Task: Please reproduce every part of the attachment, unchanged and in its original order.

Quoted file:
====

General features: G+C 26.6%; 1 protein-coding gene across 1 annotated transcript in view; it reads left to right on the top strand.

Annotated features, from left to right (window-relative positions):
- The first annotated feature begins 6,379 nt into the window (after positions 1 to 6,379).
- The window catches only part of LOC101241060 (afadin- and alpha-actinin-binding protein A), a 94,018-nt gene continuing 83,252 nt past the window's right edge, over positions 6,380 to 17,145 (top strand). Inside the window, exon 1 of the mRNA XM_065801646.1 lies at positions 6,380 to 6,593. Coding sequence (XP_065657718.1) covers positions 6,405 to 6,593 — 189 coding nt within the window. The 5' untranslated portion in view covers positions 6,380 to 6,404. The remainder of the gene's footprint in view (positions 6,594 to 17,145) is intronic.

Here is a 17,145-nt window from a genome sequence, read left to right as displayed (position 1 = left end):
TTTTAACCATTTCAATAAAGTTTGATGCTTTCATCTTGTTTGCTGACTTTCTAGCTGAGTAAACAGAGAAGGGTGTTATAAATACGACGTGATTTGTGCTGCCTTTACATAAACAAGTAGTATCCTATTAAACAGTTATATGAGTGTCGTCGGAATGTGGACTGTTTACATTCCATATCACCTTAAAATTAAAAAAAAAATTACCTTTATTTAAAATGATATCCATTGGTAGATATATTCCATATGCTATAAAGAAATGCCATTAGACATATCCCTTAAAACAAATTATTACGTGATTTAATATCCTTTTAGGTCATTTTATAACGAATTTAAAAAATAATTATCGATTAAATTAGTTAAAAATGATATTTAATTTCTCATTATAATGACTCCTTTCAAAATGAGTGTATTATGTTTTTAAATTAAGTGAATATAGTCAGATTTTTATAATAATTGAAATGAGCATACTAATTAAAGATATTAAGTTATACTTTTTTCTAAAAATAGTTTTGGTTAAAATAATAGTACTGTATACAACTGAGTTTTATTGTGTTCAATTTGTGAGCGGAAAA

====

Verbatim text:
General features: G+C 26.6%; 1 protein-coding gene across 1 annotated transcript in view; it reads left to right on the top strand.

Annotated features, from left to right (window-relative positions):
- The first annotated feature begins 6,379 nt into the window (after positions 1 to 6,379).
- The window catches only part of LOC101241060 (afadin- and alpha-actinin-binding protein A), a 94,018-nt gene continuing 83,252 nt past the window's right edge, over positions 6,380 to 17,145 (top strand). Inside the window, exon 1 of the mRNA XM_065801646.1 lies at positions 6,380 to 6,593. Coding sequence (XP_065657718.1) covers positions 6,405 to 6,593 — 189 coding nt within the window. The 5' untranslated portion in view covers positions 6,380 to 6,404. The remainder of the gene's footprint in view (positions 6,594 to 17,145) is intronic.

Here is a 17,145-nt window from a genome sequence, read left to right as displayed (position 1 = left end):
TTTTAACCATTTCAATAAAGTTTGATGCTTTCATCTTGTTTGCTGACTTTCTAGCTGAGTAAACAGAGAAGGGTGTTATAAATACGACGTGATTTGTGCTGCCTTTACATAAACAAGTAGTATCCTATTAAACAGTTATATGAGTGTCGTCGGAATGTGGACTGTTTACATTCCATATCACCTTAAAATTAAAAAAAAAATTACCTTTATTTAAAATGATATCCATTGGTAGATATATTCCATATGCTATAAAGAAATGCCATTAGACATATCCCTTAAAACAAATTATTACGTGATTTAATATCCTTTTAGGTCATTTTATAACGAATTTAAAAAATAATTATCGATTAAATTAGTTAAAAATGATATTTAATTTCTCATTATAATGACTCCTTTCAAAATGAGTGTATTATGTTTTTAAATTAAGTGAATATAGTCAGATTTTTATAATAATTGAAATGAGCATACTAATTAAAGATATTAAGTTATACTTTTTTCTAAAAATAGTTTTGGTTAAAATAATAGTACTGTATACAACTGAGTTTTATTGTGTTCAATTTGTGAGCGGAAAA